Neoprene November! What’s it all about?

October 26, 2022 3 min read

wetsuits hanging on a rail in front of a Cornwall beach scene

Neoprene is the trade name given to polychloroprene rubber. Neoprene has immensely varied uses due to its high resistance to temperature and degradation. This makes it the ideal material for wetsuits and other watersports gear – it’s insulating, hardwearing and versatile.

The problem is that neoprene is so robust that it is non-biodegradable – so non-biodegradable that one of its purposes is to line landfills. Ironically, this is where an estimated 8,380 wetsuits are destined to head, discarded and unused, every year. The other issue is that neoprene, unlike other materials, is almost impossible to reuse or repurpose in a meaningful way. As neoprene gets older, it loses its stretch, so although products could be created, their ‘second life’ would be limited. In order for it to be destroyed, neoprene must be incinerated, which results in large amounts of pollution being released into the atmosphere, and the manufacturing process is equally harmful.

As we researched further into the seemingly hopeless reality of neoprene, we became increasingly concerned. As scuba divers, we need to stay warm underwater, and there are not many alternatives to neoprene. A few suppliers have recently produced wetsuits made of an alternative material, Yulex, which, if proven successful, could be a much safer alternative in the future. However, it is not yet being produced widely and there are still thousands of neoprene wetsuits and other products that have fulfilled their use and are now at risk of further harming the environment. It was this concern that made us look for a solution – we needed a way to recycle wetsuits that is both safe for the environment and widely accessible.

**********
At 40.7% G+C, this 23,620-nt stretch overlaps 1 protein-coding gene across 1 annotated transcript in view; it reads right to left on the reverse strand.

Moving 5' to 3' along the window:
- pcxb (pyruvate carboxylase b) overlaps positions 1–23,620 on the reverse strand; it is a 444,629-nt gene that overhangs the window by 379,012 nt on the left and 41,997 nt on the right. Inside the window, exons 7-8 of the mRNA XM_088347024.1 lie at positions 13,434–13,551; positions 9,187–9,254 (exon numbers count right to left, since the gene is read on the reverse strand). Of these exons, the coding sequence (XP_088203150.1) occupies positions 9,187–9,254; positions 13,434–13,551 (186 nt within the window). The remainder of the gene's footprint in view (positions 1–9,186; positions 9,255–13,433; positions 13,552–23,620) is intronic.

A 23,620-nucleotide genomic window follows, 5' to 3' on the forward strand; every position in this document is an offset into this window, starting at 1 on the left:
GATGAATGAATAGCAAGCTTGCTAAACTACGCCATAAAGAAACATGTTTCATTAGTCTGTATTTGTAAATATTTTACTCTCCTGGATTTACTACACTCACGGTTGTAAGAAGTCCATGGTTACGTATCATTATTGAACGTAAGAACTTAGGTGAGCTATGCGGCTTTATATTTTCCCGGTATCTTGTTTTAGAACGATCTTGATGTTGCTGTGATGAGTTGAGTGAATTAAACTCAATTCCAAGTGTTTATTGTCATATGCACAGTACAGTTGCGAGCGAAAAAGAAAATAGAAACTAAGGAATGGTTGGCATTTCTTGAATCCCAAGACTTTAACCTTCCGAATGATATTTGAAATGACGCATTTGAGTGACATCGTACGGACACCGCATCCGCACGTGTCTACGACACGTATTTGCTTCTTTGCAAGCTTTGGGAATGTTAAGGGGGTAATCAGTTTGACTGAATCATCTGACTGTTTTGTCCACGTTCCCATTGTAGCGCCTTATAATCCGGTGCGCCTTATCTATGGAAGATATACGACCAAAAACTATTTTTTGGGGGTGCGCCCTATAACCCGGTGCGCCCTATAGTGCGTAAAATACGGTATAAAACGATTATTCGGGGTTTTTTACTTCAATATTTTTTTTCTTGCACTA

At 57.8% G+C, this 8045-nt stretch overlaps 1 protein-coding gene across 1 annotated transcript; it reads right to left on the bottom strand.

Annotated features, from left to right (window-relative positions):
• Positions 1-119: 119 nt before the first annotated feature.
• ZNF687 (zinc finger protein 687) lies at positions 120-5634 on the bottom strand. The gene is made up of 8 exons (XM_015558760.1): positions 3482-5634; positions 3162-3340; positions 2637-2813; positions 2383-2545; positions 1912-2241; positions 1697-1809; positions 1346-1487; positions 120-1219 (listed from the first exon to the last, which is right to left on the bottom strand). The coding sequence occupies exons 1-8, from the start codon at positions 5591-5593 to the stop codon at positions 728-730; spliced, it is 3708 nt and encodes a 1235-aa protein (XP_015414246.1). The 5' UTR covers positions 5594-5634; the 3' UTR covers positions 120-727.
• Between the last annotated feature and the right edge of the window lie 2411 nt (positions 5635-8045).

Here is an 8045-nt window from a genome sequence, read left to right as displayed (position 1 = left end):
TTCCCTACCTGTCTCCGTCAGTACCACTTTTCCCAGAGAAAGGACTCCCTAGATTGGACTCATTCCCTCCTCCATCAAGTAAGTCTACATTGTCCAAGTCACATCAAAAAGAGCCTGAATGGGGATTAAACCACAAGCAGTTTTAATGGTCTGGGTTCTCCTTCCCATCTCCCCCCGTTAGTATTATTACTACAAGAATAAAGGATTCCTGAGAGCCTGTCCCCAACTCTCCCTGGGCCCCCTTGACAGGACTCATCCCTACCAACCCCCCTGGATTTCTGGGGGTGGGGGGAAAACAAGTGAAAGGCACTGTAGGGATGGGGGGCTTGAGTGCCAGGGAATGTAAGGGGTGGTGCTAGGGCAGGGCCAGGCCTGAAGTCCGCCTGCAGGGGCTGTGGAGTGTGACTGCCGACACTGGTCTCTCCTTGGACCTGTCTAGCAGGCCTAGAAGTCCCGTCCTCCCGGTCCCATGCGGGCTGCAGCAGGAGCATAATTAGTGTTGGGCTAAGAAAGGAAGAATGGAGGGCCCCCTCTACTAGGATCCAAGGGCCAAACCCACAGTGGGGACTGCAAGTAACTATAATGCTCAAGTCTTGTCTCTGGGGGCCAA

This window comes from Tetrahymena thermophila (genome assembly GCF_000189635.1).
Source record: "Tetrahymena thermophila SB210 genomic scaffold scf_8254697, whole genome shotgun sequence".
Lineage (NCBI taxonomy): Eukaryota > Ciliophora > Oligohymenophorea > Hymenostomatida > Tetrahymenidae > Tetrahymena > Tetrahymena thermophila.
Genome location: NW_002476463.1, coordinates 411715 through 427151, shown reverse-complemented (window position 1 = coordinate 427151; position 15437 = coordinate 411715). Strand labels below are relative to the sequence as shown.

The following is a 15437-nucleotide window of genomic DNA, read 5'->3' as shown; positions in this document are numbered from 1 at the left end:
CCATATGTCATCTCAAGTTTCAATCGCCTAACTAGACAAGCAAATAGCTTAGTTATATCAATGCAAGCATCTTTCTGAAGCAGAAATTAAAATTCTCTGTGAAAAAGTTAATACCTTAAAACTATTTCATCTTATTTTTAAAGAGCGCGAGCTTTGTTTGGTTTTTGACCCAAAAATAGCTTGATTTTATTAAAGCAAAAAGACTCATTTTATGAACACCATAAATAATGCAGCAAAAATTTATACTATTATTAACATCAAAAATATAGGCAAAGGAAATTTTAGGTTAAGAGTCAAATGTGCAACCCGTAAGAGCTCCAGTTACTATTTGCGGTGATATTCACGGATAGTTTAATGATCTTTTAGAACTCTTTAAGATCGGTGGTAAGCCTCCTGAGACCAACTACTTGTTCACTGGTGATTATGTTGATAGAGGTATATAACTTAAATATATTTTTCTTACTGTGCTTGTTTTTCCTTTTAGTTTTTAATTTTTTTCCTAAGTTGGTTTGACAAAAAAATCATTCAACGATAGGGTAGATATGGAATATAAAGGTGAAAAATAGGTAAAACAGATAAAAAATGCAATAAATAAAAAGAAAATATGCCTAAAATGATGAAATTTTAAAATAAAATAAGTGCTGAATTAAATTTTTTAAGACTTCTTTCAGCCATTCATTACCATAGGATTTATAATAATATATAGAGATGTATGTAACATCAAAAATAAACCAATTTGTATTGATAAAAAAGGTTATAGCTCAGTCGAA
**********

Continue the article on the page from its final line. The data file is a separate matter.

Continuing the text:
The founders of the neoprene recycling and manufacturing leader, Circular Flow, have been researching and developing a solution to this problem for the last six years. Finally, they have found an effective way to connect the particles from shredded wetsuits without removing the textile laminate, resulting in production of a stable and durable recycled material capable of being used to manufacture a wide range of products. They are now ready to launch their scheme to safely reprocess waste neoprene material. Here is how it works and how WE plan to help this important cause this coming November:

  1. PADI have partnered with Circular Flow to offer a FREE collection service from PADI dive centres across the UK, including Aquanauts. Customers (and friends) can drop off any unused wetsuits and other neoprene products at Aquanauts throughout the whole of November. They will be picked up by DHL on 1st December.
  2. Materials will be taken to the Circular Flow factory in Bulgaria.
  3. With their brand partner, Circular Flow will design and develop a range of recycled neoprene products.
  4. QR codes will be added to products and new products shipped to the brand partner.
  5. At the end of its second life, customer can use the QR code to ship product back to be recycled... and the process begins again!

So, please: spread the word and together we can prevent neoprene being dumped in landfill or incinerated. Scuba divers are ambassadors of the underwater world and, by showing an example of success in this effort to recycle neoprene, we really CAN make a difference.

For more practical ways to protect the ocean we live in, eco-friendly products and more, make sure to check out our previous blog

Lizzie Chapman
Lizzie Chapman

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